• Abstract: The world’s oceans are crucial to human life. They cover 71 percent of the earth’s surface and contain 97 percent of the earth’s water (Oceanic Institute 2016); provide vital ecosystem services; serve as a growing source of renewable energy and make crucial contributions to global food production and food security, through the provision of food, minerals and nutrients. Fish provide 4.3 billion people with about 15 percent of their intake of animal protein (UN Food and Agriculture Organization [FAO] 2014b). Over 3.1 billion people live within 100 km of the ocean or sea in about 150 coastal and island nations (FAO 2014a), and global ocean economic activity is estimated to be US$3–5 trillion (FAO 2014b). Oceans and seas serve as waterways for global trade, with more than 90 percent of global trade carried by sea (International Maritime Organization 2012). Some 880 million people depend on the fisheries and aquaculture sector for their livelihoods (ibid.). Recognition of the services and resources provided by oceans has accelerated in recent years, spurred by the opportunities and challenges posed by a rapidly growing global population, increasing global demand for food and energy, advances in technology, and changes in patterns of global trade and human consumption. Developed countries have expanded fisheries, tourism and other oceanic and maritime industries; extended mineral exploration and extraction; and scaled up ocean-related scientific, technological and industrial research. Using increased knowledge of marine biodiversity, they have developed new value chains in pharmaceuticals, health care and aquaculture; and many have established integrated national ocean economy strategies, bringing together the regulatory, environmental, spatial, policy, institutional, industrial and other factors influencing their ability to exploit maritime resources.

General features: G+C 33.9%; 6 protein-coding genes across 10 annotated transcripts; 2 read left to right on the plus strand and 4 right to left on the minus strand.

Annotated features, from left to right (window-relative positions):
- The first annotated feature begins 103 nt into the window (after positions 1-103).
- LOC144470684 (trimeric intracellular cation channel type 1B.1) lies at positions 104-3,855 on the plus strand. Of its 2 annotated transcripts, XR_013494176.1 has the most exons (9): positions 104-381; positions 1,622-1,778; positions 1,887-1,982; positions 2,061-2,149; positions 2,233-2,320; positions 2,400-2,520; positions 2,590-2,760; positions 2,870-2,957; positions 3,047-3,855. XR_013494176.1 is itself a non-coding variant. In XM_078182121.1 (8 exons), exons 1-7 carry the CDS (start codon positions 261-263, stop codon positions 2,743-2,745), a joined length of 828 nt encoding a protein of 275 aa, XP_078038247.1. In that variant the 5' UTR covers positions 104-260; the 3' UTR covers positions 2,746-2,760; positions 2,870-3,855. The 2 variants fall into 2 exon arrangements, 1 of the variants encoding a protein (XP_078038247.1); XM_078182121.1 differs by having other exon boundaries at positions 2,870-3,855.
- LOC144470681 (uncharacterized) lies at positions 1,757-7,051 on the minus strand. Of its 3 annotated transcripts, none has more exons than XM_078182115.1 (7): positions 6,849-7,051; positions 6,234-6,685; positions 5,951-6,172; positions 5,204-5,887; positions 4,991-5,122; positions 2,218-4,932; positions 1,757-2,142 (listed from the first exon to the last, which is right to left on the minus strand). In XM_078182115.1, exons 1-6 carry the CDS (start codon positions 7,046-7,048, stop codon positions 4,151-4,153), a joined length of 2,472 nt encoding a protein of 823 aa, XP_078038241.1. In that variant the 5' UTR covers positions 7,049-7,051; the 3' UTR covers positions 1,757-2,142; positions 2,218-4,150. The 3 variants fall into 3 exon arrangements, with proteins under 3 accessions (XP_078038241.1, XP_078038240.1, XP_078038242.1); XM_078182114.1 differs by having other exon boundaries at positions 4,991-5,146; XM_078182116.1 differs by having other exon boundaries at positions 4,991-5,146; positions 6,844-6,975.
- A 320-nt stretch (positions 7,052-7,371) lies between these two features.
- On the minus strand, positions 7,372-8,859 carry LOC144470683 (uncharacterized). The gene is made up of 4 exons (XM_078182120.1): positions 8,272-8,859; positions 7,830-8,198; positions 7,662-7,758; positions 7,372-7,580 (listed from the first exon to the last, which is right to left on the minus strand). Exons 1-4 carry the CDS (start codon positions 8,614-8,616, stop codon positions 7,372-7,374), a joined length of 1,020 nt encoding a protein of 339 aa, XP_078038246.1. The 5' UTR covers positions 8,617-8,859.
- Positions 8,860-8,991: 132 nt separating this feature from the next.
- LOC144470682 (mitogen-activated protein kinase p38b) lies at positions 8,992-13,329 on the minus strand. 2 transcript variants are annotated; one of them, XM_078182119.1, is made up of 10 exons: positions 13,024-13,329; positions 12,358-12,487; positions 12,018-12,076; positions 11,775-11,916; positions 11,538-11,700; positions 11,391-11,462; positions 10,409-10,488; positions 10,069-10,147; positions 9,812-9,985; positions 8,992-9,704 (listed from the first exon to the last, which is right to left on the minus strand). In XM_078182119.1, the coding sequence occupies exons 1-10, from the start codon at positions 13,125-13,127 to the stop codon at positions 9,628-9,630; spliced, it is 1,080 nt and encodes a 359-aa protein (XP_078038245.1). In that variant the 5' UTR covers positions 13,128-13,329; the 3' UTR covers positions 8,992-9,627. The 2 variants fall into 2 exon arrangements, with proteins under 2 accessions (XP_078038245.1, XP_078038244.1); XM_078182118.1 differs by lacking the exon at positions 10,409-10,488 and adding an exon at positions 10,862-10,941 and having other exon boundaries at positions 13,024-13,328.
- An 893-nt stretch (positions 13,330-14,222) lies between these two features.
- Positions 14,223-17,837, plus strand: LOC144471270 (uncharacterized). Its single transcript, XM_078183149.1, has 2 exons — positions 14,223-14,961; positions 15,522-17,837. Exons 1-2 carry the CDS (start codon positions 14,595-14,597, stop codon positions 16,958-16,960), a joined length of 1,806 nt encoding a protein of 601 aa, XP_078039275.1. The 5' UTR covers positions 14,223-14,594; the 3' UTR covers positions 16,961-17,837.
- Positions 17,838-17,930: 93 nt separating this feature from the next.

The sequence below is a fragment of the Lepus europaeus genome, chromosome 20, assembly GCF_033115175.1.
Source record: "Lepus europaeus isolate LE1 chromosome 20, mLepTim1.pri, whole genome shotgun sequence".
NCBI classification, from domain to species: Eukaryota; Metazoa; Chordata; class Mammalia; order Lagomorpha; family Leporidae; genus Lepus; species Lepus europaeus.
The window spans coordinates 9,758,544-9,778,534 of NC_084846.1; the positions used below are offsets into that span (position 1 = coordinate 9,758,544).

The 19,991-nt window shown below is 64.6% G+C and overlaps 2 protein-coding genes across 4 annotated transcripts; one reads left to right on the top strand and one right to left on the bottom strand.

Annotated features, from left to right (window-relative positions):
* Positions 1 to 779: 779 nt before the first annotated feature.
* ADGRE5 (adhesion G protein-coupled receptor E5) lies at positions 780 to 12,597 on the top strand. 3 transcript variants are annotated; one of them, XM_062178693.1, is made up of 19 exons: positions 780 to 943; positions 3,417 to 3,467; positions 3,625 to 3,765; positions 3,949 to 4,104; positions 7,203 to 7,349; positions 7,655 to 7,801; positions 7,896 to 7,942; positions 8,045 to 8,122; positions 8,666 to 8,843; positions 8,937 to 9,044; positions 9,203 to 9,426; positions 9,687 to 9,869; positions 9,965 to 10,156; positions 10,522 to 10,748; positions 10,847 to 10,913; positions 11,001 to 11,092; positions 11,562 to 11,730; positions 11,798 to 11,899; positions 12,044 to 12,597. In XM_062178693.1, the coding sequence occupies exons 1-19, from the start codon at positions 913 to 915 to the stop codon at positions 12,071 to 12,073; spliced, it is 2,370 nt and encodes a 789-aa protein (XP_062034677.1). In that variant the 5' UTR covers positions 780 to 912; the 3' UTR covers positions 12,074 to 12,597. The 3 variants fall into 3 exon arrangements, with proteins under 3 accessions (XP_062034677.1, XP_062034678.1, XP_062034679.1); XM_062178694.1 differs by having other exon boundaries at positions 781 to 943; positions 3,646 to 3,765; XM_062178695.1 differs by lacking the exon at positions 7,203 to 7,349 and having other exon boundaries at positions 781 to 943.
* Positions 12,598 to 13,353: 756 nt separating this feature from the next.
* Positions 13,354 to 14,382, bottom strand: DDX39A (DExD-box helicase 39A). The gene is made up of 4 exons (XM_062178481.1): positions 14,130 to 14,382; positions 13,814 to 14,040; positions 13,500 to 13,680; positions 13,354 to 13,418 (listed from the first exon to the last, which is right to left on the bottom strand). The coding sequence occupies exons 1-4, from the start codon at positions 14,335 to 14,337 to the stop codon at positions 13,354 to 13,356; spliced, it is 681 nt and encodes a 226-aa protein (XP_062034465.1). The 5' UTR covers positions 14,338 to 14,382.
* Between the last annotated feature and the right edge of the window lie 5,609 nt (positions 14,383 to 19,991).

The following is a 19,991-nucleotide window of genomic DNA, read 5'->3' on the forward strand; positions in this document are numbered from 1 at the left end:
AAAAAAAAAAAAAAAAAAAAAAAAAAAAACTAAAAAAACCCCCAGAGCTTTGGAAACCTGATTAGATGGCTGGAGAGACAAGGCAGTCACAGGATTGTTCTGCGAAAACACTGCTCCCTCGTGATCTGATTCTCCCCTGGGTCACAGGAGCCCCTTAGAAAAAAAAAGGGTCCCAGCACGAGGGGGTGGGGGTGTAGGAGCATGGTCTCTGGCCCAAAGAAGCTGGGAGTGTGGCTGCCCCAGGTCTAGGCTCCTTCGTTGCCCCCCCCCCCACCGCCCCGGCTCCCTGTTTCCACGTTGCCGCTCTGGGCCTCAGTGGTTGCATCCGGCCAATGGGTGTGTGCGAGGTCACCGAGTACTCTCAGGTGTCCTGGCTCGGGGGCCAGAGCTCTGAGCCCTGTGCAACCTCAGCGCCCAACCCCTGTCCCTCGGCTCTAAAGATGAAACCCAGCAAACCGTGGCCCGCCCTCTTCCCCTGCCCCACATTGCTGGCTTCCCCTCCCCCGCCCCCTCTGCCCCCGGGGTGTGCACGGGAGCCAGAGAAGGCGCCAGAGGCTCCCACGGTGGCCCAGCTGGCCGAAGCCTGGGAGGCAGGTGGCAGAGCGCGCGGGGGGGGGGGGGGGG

• Topic: Environment, Political Economy, Maritime Commerce, Biosecurity, Natural Resources
  • Political Geography: Caribbean, Global Focus
  • Author: Samuel Howorth, Domenico Lombardi, Pierre Siklos
  • Publication Date: 02-2016
  • Content Type: Policy Brief
  • Institution: Centre for International Governance Innovation
  • Abstract: Students of macroeconomics will have heard about the central role played by the so-called Phillips curve in both theoretical and empirical analyses for almost 70 years. In 1958, A. W. Phillips reported an inverse relationship between changes in wages and the unemployment rate (Phillips 1958). The progeny of his thinking led to a revolution both in policy making and in the development of theoretical links between the real and nominal macroeconomic variables. Names such as Samuelson, Solow, Phelps, Friedman, Lucas and Sargent became associated with refinements and enhancements of the core finding reported by Phillips. Indeed, all of these economists went on to become Nobel laureates in economics, although not exclusively because of their contributions to the analysis of what has since been called the Phillips curve. Indeed, the concept is so influential that it spawned several different versions of the trade-off used to guide policy makers as a menu for the choices they face when deciding whether the gains from lower inflation are offset by the economic costs of higher unemployment. Initially, expectations of individuals or firms were ignored. This briefly gave policy makers the impression that they could simply select an inflation-unemployment combination and implement the necessary policy mix to achieve the desired outcome. Once a role for expectations was incorporated, debate centred on how forward-looking individuals are. The more forward-looking, the less likely it was that policy makers would be able to “exploit” the trade-off because, unless wages rose in purchasing-power terms, the gains from lower unemployment would, at best, be temporary once workers realized that the higher inflation, at unchanged wages, actually drives real wages down. Indeed, the pendulum swung all the way to the conclusion — reached by the 1970s and early 1980s — that the Phillips curve was illusory and there was no trade-off policy makers could exploit.